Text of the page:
I remember being really excited for my first crack at a public top 100 back in September of 2019. I actually started building it in early August because I had some time to simmer before my big debut at Razzball, and I wanted to come in hot with a ranking that reflected the way I see the game.
Click here to see that Top 100 Prospects for 2020 Fantasy Baseball
and/or click here to stretch to the Top 150 Prospects for 2020 Fantasy Baseball
As the deadline approached, the true scale of the task came into view.
In order to rank the top 100 minor league players for fantasy baseball purposes, you have to rank every single minor league player for fantasy baseball purposes. I suppose this is intuitive, but I didn’t realize as much on the front end, back in 2019. I also didn’t realize that’s a lie I was telling myself. It’s not that I have to rank every player, but I have to know generally where I would rank every player.
Even that’s not true. Something I learned doing the team’s organizational rankings (FIND LINK TO TOP TENS) top ten lists the last two off-seasons was that I needed more processes for eliminating players than for finding them. It’s not altogether different from dynasty roster management in some senses, where your squad is like a bonsai tree: if you’re not pruning the dead and dying branches on the regular, your tree will not grow. Early on in that org ranking process, I figured I’d just make each list as long as the org was deep. Seems fine on the front end, I suppose, but I realized I wasn’t really making any difficult decisions. I could always just rank a guy 11th, or 18th, or whatever, so who really cares about the 10th ranked prospect? Just write the blurbs and cover the system. I didn’t have to grind out the work and make real choices like I do with just ten. The same played out with the 100. Now that I’ve set that limit, it helps me shed light on the Korry Howells and Alec Burlesons of the world, and it helps me push guys like Nick Pratto up to where they belong because I just have fewer branches on the tree.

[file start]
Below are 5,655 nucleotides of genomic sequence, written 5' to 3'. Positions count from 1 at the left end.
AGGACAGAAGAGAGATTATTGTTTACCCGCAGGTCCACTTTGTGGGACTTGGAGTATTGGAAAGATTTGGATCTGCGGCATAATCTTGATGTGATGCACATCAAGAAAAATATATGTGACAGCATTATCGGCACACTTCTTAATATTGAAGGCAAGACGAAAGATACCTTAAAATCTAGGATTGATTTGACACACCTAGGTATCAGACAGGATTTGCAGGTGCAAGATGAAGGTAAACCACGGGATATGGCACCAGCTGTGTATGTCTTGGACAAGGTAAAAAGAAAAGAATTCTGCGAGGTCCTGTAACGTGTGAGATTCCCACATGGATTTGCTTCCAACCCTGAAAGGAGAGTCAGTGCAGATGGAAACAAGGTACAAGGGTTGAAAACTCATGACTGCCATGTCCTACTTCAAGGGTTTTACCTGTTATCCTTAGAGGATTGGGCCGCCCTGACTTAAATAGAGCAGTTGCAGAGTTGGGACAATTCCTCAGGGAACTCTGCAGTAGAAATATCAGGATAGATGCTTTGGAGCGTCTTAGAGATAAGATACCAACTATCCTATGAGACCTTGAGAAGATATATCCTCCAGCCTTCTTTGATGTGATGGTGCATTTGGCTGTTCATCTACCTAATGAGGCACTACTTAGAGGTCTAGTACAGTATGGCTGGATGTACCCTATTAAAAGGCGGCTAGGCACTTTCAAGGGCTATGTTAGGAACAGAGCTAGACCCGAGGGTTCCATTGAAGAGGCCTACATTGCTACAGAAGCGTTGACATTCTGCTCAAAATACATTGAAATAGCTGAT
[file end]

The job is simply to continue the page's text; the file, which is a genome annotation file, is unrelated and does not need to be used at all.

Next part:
This year, for this list, I realized what I really needed was buckets into which I could put every player so I could really digest the task’s enormity. I tend to get lost in these spreadsheets. Make a tweak. Check some player pages. Find some video. Watch, think, drag and drop, rinse, repeat. I have no idea how many hours are in this spreadsheet, but it feels like most of them. Some days I know I can’t open it because I’ve got stuff to do, and time does not exist in that realm. Anyway, here’s how I broke it down.
Please, blog, may I have some more?